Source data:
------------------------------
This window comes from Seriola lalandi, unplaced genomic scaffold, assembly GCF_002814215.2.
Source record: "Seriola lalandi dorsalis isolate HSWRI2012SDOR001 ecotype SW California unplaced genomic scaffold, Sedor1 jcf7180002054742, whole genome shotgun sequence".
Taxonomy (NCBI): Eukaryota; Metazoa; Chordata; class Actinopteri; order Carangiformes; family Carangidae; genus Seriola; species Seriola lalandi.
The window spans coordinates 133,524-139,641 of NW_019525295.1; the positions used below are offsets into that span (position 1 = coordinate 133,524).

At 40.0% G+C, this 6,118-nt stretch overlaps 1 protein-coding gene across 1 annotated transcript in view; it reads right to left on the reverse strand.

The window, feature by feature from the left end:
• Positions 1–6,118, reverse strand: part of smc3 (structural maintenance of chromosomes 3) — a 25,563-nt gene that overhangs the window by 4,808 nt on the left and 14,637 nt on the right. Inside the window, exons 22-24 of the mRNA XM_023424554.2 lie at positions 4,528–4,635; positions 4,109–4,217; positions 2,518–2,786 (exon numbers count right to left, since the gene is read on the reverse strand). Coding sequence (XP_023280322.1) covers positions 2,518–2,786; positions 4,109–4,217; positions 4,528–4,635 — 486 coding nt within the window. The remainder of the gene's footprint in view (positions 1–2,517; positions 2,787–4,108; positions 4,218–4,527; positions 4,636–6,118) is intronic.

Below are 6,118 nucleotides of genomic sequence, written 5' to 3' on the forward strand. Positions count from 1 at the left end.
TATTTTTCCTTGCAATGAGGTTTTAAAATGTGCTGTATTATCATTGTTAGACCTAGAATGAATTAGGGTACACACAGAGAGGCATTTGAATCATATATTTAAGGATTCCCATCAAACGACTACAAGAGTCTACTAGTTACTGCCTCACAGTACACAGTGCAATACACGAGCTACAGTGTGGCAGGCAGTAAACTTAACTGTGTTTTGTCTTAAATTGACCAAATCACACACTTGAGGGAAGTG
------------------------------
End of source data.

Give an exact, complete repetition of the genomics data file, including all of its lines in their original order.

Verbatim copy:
This window comes from Seriola lalandi, unplaced genomic scaffold, assembly GCF_002814215.2.
Source record: "Seriola lalandi dorsalis isolate HSWRI2012SDOR001 ecotype SW California unplaced genomic scaffold, Sedor1 jcf7180002054742, whole genome shotgun sequence".
Taxonomy (NCBI): Eukaryota; Metazoa; Chordata; class Actinopteri; order Carangiformes; family Carangidae; genus Seriola; species Seriola lalandi.
The window spans coordinates 133,524-139,641 of NW_019525295.1; the positions used below are offsets into that span (position 1 = coordinate 133,524).

At 40.0% G+C, this 6,118-nt stretch overlaps 1 protein-coding gene across 1 annotated transcript in view; it reads right to left on the reverse strand.

The window, feature by feature from the left end:
• Positions 1–6,118, reverse strand: part of smc3 (structural maintenance of chromosomes 3) — a 25,563-nt gene that overhangs the window by 4,808 nt on the left and 14,637 nt on the right. Inside the window, exons 22-24 of the mRNA XM_023424554.2 lie at positions 4,528–4,635; positions 4,109–4,217; positions 2,518–2,786 (exon numbers count right to left, since the gene is read on the reverse strand). Coding sequence (XP_023280322.1) covers positions 2,518–2,786; positions 4,109–4,217; positions 4,528–4,635 — 486 coding nt within the window. The remainder of the gene's footprint in view (positions 1–2,517; positions 2,787–4,108; positions 4,218–4,527; positions 4,636–6,118) is intronic.

Below are 6,118 nucleotides of genomic sequence, written 5' to 3' on the forward strand. Positions count from 1 at the left end.
TATTTTTCCTTGCAATGAGGTTTTAAAATGTGCTGTATTATCATTGTTAGACCTAGAATGAATTAGGGTACACACAGAGAGGCATTTGAATCATATATTTAAGGATTCCCATCAAACGACTACAAGAGTCTACTAGTTACTGCCTCACAGTACACAGTGCAATACACGAGCTACAGTGTGGCAGGCAGTAAACTTAACTGTGTTTTGTCTTAAATTGACCAAATCACACACTTGAGGGAAGTG